December 29, 2011 batteryfast.co.uk CES 2012: What to Expect From CPUs Other notable enhancements include an upgraded that AMD could muster failed to outdo Intel’s mi- graphics core built into the CPU, allowing DirectX 11 drange offerings. support with Intel’s integrated graphics. We don’t have many concrete details yet, but with every mi- The company will follow up the Bulldozer microar- croarchitecture iteration we’ve seen, Intel’s inte- chitecture with Piledriver, an enhanced variant of grated graphics improve. Ivy Bridge CPUs will also the Bulldozer core. Actual details are slim, and bring native support for USB 3.0 and Thunderbolt, code names for individual desktop and laptop lines which we hope will mean greater adoption of those abound, but we do know that AMD will be looking to connectivity technologies across desktops and lap- boost the performance per watt and will be baking tops of all makes and models. in stronger GPU cores. Piledriver is still expected to be a 32-nanometer architecture, which puts AMD We’ve heard no word on when Ivy Bridge CPUs and at something of a disadvantage in light of Intel’s products equipped with them will arrive, but you 22-nanometer Ivy Bridge. can expect to see them sometime around the second quarter of 2012. We’ll certainly know more in Ja- We aren’t expecting to see Piledriver until sometime nuary, once Intel releases a few more details at CES. around the middle of 2012. Bulldozer arrived only a few months ago, after all. Once again, expect more Beyond Bulldozer news from the AMD camp around the CES time frame (CES starts the week of January 8). Now, what about AMD? Bite-Size CPUs The budget- minded pro- I’d be remiss to discuss processors without touching cessor manu- on the mobile market. Tablets and smartphones arehttp://www.batteryfast.co.uk/battery-technology/ces-2012-what-to-expect-from-cpus/ facturer is the gadgets du jour, and although consumers might focused on its be a bit more concerned about aesthetics and apps Fusion APUs than about their portable bauble’s innards, quite a (Accelerated bit of power is at play inside. Processing Units), which It seems like only yesterday we were wondering combine CPUs what to do with more than two cores in our cellular and GPUs onto phones. In 2012, quad-core processors will rule the a single piece day, with chip manufacturers such as Nvidia and of silicon. Qualcomm leading the charge. AMD has its work cut out Nvidia Tegra 2Nvidia’s Tegra 3 is one of the first for it over the next year, however. quad-core mobile CPUs to come to market, and the latest in Nvidia’s Tegra system-on-a-chip line. The In October, AMD pulled the curtain back on its long- system consists of an ARM Cortex A9 CPU with an awaited Bulldozer architecture. Unfortunately, Bull- integrated 12-core GeForce GPU to power the gra- dozer had a rather disappointing launch, and my phics. Expect a deluge of Android tablets to use these own testing showed that the best chip technology chips, as device manufacturers pile on the features in a never-ending arms race. Love this PDF? Add it to your Reading List! 4 joliprint.com/mag Page 3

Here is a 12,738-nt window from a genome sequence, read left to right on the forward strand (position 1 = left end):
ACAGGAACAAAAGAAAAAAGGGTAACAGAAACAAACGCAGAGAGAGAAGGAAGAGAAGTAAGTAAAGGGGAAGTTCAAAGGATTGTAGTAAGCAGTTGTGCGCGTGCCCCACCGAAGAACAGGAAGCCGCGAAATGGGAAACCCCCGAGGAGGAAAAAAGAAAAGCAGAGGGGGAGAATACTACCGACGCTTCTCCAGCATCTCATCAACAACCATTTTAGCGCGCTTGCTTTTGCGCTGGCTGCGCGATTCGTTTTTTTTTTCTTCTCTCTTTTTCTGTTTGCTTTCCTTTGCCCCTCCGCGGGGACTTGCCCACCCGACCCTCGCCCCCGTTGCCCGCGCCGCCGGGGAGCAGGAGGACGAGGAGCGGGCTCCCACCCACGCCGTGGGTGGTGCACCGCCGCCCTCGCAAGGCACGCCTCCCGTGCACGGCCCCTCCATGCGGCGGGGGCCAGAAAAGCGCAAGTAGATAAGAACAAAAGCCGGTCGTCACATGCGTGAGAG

December 29, 2011 batteryfast.co.uk CES 2012: What to Expect From CPUs Qualcomm will be introducing quad-core Snapdra- gon S4 chips in time for the 2012 holiday season. These chips will support tablets running Windows 8. The S4 will be built on the 28-nanometer process, down from the 45-nanometer process that Qual- comm used on the current-generation S3 chips. Ex- pect improved performance and reduced power consumption. Related Articles: Did you enjoy this post? Why not leave a comment below and continue the conversation, or subscribe to my feed and get articles like this delivered auto- matically to your feed reader.http://www.batteryfast.co.uk/battery-technology/ces-2012-what-to-expect-from-cpus/ Love this PDF? Add it to your Reading List! 4 joliprint.com/mag Page 4